Study Finds Western-Style “Meat-Sweet” Diet Increases Risk of Breast Cancer in Postmenopausal Women
July 10, 2007
Field(s) of Research
: Prevention Research, Epidemiology
PHILADELPHIA - A new study finds that the more "western" the diet -- marked by red meat, starches and sweets -- the greater the risk for breast cancer among postmenopausal Chinese women. According to researchers who conducted the analysis at Fox Chase Cancer Center in Philadelphia, Harvard University, Shanghai Cancer Institute, and Vanderbilt University, the findings mark the first time a specific association between a western diet and breast cancer has been identified in Asian women.
The study, published in the July issue of Cancer Epidemiology, Biomarkers & Prevention, a journal of the American Association for Cancer Research, is the latest set of findings derived from the Shanghai Breast Cancer Study, conducted in the 1990s by Wei Zheng, M.D., Ph.D., M.P.H, and colleagues at Vanderbilt University. The Fox Chase researchers identified dietary habits among women in the study based on their reported eating habits, classifying them as either "meat-sweet" or "vegetable-soy" eaters.
"The Shanghai data gave us a unique look at a population of Chinese women who were beginning to adopt more western-style eating habits," said, Marilyn Tseng, Ph.D. associate member in the population science division at Fox Chase. "We found an association between a western-style diet and breast cancer was pronounced in postmenopausal women, especially heavier women with estrogen receptor-positive tumors."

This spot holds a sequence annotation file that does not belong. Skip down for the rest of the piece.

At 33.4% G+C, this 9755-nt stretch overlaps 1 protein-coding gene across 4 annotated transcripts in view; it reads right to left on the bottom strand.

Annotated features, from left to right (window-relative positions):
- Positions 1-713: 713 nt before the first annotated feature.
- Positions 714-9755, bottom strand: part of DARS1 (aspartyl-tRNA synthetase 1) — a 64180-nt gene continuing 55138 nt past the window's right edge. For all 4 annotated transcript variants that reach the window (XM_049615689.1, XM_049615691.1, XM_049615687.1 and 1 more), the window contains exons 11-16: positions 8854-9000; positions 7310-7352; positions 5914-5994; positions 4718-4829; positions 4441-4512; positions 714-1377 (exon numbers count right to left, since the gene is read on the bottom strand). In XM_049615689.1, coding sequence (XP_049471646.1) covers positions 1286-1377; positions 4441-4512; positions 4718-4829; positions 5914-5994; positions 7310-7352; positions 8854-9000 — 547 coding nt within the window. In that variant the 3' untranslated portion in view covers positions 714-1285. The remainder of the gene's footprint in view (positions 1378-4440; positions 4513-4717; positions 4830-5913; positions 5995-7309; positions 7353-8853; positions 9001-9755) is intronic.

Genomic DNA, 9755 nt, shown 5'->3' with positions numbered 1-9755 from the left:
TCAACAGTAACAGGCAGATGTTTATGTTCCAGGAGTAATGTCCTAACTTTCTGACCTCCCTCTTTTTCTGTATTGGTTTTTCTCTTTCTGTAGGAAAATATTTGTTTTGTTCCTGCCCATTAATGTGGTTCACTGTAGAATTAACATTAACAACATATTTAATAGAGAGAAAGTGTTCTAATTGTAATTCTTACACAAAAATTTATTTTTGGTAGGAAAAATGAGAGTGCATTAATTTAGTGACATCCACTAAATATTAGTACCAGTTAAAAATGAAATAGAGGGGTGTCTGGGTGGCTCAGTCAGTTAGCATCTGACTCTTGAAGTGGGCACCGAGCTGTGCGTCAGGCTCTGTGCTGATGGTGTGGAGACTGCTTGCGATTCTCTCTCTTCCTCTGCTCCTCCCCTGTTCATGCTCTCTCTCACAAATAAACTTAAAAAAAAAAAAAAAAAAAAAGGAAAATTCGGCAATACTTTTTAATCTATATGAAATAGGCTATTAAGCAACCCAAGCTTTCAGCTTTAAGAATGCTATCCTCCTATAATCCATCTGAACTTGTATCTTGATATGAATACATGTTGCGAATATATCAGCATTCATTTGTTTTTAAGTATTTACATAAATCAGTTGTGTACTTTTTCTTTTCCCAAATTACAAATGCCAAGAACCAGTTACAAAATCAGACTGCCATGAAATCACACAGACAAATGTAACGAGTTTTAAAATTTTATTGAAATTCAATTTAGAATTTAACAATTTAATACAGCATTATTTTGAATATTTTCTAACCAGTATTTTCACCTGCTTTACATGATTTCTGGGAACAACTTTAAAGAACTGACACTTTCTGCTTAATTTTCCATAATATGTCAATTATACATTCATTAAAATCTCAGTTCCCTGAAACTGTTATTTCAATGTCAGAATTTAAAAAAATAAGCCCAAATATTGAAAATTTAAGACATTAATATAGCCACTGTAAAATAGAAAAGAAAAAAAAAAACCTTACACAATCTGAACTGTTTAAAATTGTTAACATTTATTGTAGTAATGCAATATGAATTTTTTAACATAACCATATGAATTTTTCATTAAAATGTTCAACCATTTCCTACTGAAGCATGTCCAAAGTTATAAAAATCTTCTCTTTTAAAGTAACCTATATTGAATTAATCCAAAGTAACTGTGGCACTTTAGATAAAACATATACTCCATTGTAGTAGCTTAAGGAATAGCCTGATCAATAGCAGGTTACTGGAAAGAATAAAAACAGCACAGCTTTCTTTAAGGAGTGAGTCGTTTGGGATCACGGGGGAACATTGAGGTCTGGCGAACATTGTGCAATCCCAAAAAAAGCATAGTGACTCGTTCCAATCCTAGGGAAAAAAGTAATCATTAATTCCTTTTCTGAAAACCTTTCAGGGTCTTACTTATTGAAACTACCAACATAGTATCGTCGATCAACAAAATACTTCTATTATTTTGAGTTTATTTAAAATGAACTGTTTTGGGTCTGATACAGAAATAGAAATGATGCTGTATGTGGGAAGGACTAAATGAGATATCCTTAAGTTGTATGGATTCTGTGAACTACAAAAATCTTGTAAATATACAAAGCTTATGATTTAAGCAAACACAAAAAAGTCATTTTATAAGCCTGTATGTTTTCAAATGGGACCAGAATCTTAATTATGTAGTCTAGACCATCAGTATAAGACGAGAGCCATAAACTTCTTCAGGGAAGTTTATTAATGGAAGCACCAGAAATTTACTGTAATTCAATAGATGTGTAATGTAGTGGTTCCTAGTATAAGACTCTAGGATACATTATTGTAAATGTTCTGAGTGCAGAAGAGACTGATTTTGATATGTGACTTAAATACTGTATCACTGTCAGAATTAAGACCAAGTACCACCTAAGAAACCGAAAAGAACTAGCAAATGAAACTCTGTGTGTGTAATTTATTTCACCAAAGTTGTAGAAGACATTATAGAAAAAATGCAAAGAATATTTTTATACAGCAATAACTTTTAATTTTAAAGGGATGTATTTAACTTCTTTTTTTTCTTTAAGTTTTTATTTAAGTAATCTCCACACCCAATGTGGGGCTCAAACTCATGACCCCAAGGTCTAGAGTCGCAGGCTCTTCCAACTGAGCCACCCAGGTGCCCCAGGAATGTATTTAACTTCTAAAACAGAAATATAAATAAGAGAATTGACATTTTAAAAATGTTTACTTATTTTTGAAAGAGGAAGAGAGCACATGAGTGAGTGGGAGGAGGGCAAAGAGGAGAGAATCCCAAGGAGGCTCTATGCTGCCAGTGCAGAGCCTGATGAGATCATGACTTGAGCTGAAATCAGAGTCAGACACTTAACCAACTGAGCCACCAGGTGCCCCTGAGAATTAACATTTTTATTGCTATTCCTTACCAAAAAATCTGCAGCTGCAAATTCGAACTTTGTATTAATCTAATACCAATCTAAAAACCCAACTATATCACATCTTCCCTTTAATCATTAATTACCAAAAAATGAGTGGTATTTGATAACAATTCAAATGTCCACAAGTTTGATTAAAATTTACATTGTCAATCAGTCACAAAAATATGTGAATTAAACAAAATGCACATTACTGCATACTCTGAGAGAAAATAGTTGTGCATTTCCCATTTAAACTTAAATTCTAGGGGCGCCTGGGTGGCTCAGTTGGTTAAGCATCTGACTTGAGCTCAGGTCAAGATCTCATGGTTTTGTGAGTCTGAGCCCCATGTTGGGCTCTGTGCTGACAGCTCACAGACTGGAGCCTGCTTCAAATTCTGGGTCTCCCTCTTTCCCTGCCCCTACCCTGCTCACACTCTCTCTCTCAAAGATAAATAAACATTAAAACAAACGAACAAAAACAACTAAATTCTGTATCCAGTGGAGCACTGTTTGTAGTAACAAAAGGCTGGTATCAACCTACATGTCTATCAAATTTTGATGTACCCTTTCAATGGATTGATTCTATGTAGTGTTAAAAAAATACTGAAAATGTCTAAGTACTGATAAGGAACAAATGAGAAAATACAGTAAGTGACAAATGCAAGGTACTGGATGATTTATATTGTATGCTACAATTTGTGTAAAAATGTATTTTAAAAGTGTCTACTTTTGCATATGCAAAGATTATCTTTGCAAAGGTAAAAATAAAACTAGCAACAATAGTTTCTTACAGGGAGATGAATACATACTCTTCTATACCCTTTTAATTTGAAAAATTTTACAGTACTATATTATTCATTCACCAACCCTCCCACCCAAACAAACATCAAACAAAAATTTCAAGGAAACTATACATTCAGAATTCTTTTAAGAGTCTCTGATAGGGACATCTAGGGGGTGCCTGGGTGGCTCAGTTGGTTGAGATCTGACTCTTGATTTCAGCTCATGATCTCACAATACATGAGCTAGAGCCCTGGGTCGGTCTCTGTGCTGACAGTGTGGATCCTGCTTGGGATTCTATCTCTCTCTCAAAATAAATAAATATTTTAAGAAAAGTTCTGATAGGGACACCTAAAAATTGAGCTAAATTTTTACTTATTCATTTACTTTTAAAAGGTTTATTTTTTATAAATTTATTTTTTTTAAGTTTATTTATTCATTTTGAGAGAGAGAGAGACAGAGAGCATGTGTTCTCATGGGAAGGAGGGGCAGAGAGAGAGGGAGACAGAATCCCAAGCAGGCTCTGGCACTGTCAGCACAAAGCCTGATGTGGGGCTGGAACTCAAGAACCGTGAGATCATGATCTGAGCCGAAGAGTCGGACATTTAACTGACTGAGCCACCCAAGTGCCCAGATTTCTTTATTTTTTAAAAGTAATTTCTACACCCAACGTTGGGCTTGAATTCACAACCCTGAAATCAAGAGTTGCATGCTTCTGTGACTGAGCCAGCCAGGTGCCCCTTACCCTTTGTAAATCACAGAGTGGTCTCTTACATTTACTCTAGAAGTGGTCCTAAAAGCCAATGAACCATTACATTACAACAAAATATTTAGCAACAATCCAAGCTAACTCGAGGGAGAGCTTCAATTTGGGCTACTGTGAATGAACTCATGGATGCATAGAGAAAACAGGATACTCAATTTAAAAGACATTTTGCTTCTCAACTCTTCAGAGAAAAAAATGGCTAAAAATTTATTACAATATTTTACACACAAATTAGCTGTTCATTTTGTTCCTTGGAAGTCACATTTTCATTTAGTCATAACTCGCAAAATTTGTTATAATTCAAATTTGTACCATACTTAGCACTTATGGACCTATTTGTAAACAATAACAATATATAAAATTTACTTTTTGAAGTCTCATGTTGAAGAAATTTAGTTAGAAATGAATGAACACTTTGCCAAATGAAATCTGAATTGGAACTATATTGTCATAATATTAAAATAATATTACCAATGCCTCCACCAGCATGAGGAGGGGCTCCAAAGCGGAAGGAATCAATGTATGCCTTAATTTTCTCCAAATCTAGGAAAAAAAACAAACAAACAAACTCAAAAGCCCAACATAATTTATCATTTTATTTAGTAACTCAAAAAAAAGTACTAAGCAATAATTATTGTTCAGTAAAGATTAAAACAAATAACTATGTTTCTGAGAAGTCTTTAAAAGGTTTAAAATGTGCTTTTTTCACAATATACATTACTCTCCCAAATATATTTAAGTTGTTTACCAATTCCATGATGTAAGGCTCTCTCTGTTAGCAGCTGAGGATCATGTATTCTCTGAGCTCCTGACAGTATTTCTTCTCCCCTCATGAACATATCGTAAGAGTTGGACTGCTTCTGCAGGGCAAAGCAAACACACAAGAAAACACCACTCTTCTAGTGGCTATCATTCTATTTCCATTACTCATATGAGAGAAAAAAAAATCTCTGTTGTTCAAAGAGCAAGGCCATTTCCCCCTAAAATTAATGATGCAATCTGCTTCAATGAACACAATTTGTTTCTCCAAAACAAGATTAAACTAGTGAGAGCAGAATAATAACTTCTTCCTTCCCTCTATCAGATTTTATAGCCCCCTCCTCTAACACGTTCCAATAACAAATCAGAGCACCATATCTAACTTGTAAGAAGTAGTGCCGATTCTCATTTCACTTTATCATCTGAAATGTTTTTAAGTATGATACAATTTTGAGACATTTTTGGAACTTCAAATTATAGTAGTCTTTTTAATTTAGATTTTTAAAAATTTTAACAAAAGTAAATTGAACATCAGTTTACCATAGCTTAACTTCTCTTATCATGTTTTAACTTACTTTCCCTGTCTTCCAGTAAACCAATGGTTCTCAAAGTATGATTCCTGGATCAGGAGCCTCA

Breast cancers marked by the excessive production of estrogen receptors (ER+ breast cancers) form the majority of breast cancers and are often associated with obesity. According to Tseng, there seems to be a specific interaction between obesity and western cuisine among postmenopausal women that drives breast cancer, although the study did not offer a specific mechanism.
Tseng and her colleagues examined cases of women from the Shanghai Breast Cancer Study, 25 to 64 years of age, who were newly diagnosed with breast cancer from August 1996 to March 1998. Controls were selected from the Shanghai Resident Registry of permanent residents in urban Shanghai.
Through in-person interviews with the Shanghai study participants and residents of Shanghai, researchers established the existence of two primary dietary patterns - a "meat-sweet" diet and a "vegetable-soy" diet. The "meat-sweet" diet is characterized by various meats, primarily pork but also poultry, organ meats, beef and lamb, and shrimp, saltwater fish, and shellfish, as well as candy, dessert, bread, and milk. The "vegetable-soy" pattern is associated with various vegetables, soy-based products, and freshwater fish.
Of 1,602 breast cancer cases identified during the study period, in-person interviews were completed for 1,459 (91.1%). In-person interviews were completed for 1,556 (90.3%) of the 1,724 control group participants.
The "meat-sweet" pattern was significantly associated with increased risk of breast cancer among overweight postmenopausal women. Specifically, high intake of the "meat-sweet" pattern was associated with a greater than twofold increased risk of ER+ breast cancer among these women. The results showed no overall association of breast cancer risk with the "vegetable-soy" pattern.
"Our study suggests the possibility that the "meat-sweet" pattern interacts with obesity to increase breast cancer risk," Tseng said. "Low consumption of a western dietary pattern plus successful weight control may protect against breast cancer in a traditionally low-risk Asian population that is poised to more broadly adopt foods characteristic of western societies."
This research was funded through grants from the National Institutes of Health, the American Cancer Society, and the Commonwealth of Pennsylvania.
Tseng's co-authors include Xiaohui Cui from the Department of Epidemiology of the Harvard School of Public Health, Yu-Tang Gao from the Shanghai Cancer Institute, and Qi Dai, Xiao-Ou Shu, and Wei Zheng from the School of Medicine, and the Vanderbilt-Ingram Cancer Center at Vanderbilt University.
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